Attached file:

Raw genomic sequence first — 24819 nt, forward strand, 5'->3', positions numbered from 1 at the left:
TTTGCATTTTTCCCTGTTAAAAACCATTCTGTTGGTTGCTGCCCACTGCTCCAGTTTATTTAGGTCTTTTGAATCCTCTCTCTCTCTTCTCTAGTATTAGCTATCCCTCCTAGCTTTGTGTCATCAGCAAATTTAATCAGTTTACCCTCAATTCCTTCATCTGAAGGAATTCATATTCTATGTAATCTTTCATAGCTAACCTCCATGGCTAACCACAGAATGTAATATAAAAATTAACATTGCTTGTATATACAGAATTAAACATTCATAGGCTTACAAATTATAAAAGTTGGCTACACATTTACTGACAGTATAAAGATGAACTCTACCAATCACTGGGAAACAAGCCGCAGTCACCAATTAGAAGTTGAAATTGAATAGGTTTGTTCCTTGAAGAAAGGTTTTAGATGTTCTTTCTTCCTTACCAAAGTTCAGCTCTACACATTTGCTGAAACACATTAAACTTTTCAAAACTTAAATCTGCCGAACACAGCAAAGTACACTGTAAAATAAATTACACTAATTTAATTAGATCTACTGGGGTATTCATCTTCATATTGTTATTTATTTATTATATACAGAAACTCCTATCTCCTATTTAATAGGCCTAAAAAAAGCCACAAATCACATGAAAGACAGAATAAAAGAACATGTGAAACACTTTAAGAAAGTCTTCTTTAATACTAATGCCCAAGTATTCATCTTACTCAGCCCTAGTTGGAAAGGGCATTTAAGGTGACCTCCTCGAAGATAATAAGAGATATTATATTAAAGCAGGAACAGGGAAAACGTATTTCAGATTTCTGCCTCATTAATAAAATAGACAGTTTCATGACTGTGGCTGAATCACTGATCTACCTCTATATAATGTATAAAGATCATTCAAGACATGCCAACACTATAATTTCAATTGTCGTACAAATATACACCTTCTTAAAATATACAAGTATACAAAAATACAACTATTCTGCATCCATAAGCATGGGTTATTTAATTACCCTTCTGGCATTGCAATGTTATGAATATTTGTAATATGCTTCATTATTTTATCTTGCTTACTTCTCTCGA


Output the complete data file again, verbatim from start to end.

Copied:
Raw genomic sequence first — 24819 nt, forward strand, 5'->3', positions numbered from 1 at the left:
TTTGCATTTTTCCCTGTTAAAAACCATTCTGTTGGTTGCTGCCCACTGCTCCAGTTTATTTAGGTCTTTTGAATCCTCTCTCTCTCTTCTCTAGTATTAGCTATCCCTCCTAGCTTTGTGTCATCAGCAAATTTAATCAGTTTACCCTCAATTCCTTCATCTGAAGGAATTCATATTCTATGTAATCTTTCATAGCTAACCTCCATGGCTAACCACAGAATGTAATATAAAAATTAACATTGCTTGTATATACAGAATTAAACATTCATAGGCTTACAAATTATAAAAGTTGGCTACACATTTACTGACAGTATAAAGATGAACTCTACCAATCACTGGGAAACAAGCCGCAGTCACCAATTAGAAGTTGAAATTGAATAGGTTTGTTCCTTGAAGAAAGGTTTTAGATGTTCTTTCTTCCTTACCAAAGTTCAGCTCTACACATTTGCTGAAACACATTAAACTTTTCAAAACTTAAATCTGCCGAACACAGCAAAGTACACTGTAAAATAAATTACACTAATTTAATTAGATCTACTGGGGTATTCATCTTCATATTGTTATTTATTTATTATATACAGAAACTCCTATCTCCTATTTAATAGGCCTAAAAAAAGCCACAAATCACATGAAAGACAGAATAAAAGAACATGTGAAACACTTTAAGAAAGTCTTCTTTAATACTAATGCCCAAGTATTCATCTTACTCAGCCCTAGTTGGAAAGGGCATTTAAGGTGACCTCCTCGAAGATAATAAGAGATATTATATTAAAGCAGGAACAGGGAAAACGTATTTCAGATTTCTGCCTCATTAATAAAATAGACAGTTTCATGACTGTGGCTGAATCACTGATCTACCTCTATATAATGTATAAAGATCATTCAAGACATGCCAACACTATAATTTCAATTGTCGTACAAATATACACCTTCTTAAAATATACAAGTATACAAAAATACAACTATTCTGCATCCATAAGCATGGGTTATTTAATTACCCTTCTGGCATTGCAATGTTATGAATATTTGTAATATGCTTCATTATTTTATCTTGCTTACTTCTCTCGA